Scissors…Oh, My. It’s Worse Than I Thought, Part 2

Yeah, the fact that there even *is* a Part 2 pretty much says it all. Two blog posts about my collection of scissors. Wanna know how many pair? Bwahahahahahaha.

 

(Forty. But don’t tell anyone. Plus I’m sure there are some I overlooked.)

OK–so here are the rest:

Fiskar’s shears: these are my go-to scissors, easy on the fingers. EXCEPT that little orange lock that’s supposed to hold the blades closed when not in use? That thing will pinch you in a heartbeat, so I usually pull it off. The tendency to pinch is also the reason the pair on the far right has strategically-place bandaids–just a little cushion between the scissors and your fingers. They need to fix this design flaw, and soon.

Freeman-Zachery scissors 7

Left-handed scissors. The first photo is the pair I abused: I kept grabbing them to use even after they’d gotten dull. I keep old scissors (I had them professionally sharpened, but it didn’t do much good) around for cutting stuff I shouldn’t cut with scissors: chunks of carpet, pieces of wire, hanks of rope. You know. So I wrote on them with a Sharpie so I’d know they were the dull ones.

Freeman-Zachery scissors 8Freeman-Zachery scissors 9

My leftie pinking shears. I hardly ever use them, but I was so delighted to find them in a left-handed version after struggling with my mom’s right-handed ones when I was a kid that I bought them, just in case. They hang on a little nail over the sewing machine. Maybe some day I’ll need them for something; until then, they’re just decoration.

Freeman-Zachery scissors 10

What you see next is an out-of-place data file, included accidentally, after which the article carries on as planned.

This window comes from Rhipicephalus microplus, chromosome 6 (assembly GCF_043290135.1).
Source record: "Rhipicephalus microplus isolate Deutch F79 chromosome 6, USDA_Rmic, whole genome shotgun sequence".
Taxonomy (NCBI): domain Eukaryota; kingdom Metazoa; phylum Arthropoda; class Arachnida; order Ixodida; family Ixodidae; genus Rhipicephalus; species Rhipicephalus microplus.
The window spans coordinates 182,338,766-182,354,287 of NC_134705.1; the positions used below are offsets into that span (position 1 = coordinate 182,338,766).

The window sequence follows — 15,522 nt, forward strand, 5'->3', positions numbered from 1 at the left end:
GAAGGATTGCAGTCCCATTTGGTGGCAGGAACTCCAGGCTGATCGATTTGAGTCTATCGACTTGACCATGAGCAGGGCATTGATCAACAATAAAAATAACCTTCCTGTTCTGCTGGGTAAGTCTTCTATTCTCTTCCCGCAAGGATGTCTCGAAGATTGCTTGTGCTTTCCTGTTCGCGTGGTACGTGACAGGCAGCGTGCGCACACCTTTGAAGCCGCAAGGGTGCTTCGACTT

A variety of tiny, pointy blades I’m trying out for cutting fabric appliques. Two are Fiskar’s, which are pretty good; the other (purple) pair is an off-brand but 1) I had a coupon, so they cost hardly anything and 2) they were really cute!

Freeman-Zachery scissors 12

What we always called “fingernail scissors,” or manicure scissors, although I’ve never used them for my nails. They get stashed all over the house for small snipping jobs. I used to use them for cutting out tiny shapes for applique (or collage), but Fiskar’s makes those, above, that work so much better. I like these because they were what I used to cut paper stuff when I was a kid. So even though they’re uncomfortable to use, I like having them around.

Freeman-Zachery scissors 13

Whew. So what are my recommendations? If you sew and cut fabric, I’d rec. a pair of Gingher’s shears for really precise cutting jobs and a pair of the spring-operated either-handed Fiskar’s scissors for regular cutting. They’re the easiest on your hands if you’re doing a lot of cutting, so I’d rec. those for pretty much any day-to-day cutting job. If you work with both paper and cloth, get a pair for each, and don’t use one for the other.

 

In fact, I’d recommend going to a big craft store and checking out all the Fiskar’s scissors–for me, they’re the best, and you should be able to use those 40%-off coupons to slowly build up a collection. Get one of their scissors’ sharpeners, as well: while they don’t make the scissors as good as new, they *do* work, and I’ve been using some of these scissors for many years. No, Fiskar’s didn’t pay me for this, and they haven’t sent me any scissors (although, boy, I wish they would: I’d love to have an entire collection of every single kind. In multiples! Apparently a person canNOT have too many pair of scissors~~)

 

Metal Artists WorkbenchTo learn all about another kind of cutting tool, check out Thomas Mann’s book, Metal Artist’s Workbench: Demystifying The Jeweler’s Saw.

 

 

 

 

Ricë is the author of Living the Creative Life, Creative Time and Space, and Destination Creativity. She also blogs at The Voodoo Cafe.


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